This October's conference took us to Dubai. It is the weirdest city I've seen! It is all very new - mostly built after the 1970's! It was extremely hot and surprisingly humid for a desert location. The sky never had one cloud in it - just a solid grayish haze. It looked artificial. Between the sky and the very modern high rise buildings, I felt like the Jetsons were going to come by in their flying car any moment. There are very few trees or anything else green - some palms and shrubbery that is irrigated. It adds to the feel that the place cannot be real.
|there are no clouds here - this was taken through a car window on the only day with less haze|
|mosque amidst the highrises|
There is water dividing the two sides of the city of Dubai. They call it a creek because once it was. It has been dredged and widened so it can accommodate larger vessels for trading purposes. It's a river now, but still called the creek. The wooden boats called "dhows" taxi across the creek continuously. The larger dhows provide hour long tours of the creek area. We rode on both.
|tour boat like the one we rode|
|dhows carry passengers across the creek all day|
|about to cross the creek|
|water taxi stand|
|world's tallest building, Burj Khalifa, in the hazy distance|
|in front of the Burj Khalifa|
I learned a lot about the United Arab Emirates. Since I knew basically nothing about this country, there was plenty of room for new knowledge. There were nine Emirates under British protection. In the late 60's Britain announced they were not going to renew the agreement which provided the protection. By this time, oil had been found in the region. Qatar and Bahrain decided to become independent nations. The other seven joined together to form what is now the UAE. Abu Dhabi is the capital - its ruler is always president of the UAE. Dubai is the financial capital and its ruler is always vice president. Abu Dhabi has the greatest land area and Dubai has the greatest population.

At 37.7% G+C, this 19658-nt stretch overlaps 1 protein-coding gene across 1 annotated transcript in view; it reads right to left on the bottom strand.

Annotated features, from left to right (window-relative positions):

Only about 20% of the population of Dubai are locals. The others are all foreigners and will always be. No one else can become a citizen of the UAE no matter how long you live there or if you have been born there. Children take the nationality of the parents. They want the locals to stay and therefore they take care of their own. When you get married, you get 20,000 dirhams (approximately $5,500) from the government. You get another 20,000 upon the birth of your first child. The goverment provides you with a home, free medical care and free education! There are many jobs that can only be filled by locals. Gas is 50 cents a liter or $2.00 a gallon and there is no income tax. (The last two are true for everyone.) That's quite a lot of encouragement to stay.
|only saw children in western clothes|
Tom and I went to Dubai earlier than the conference intentionally so we could explore a bit together. We bought tickets for the hop-on-hop-off bus to get around the city. It included entry to the Dubai Museum. Here there were exhibits on the history of Dubai - what life was like before oil was discovered. Diving for pearls was big business. Notice the photos below. There is a rope to recover the basket with the oysters and pearls, but no help for the diver! Also, the diver appears to be wearing a clothespin for a nose-clip. Ouch!
|upper right = wind tunnel|
We also learned about wind tunnels built into buildings. They "collect" any breeze and direct it down into the living space for relief from the heat.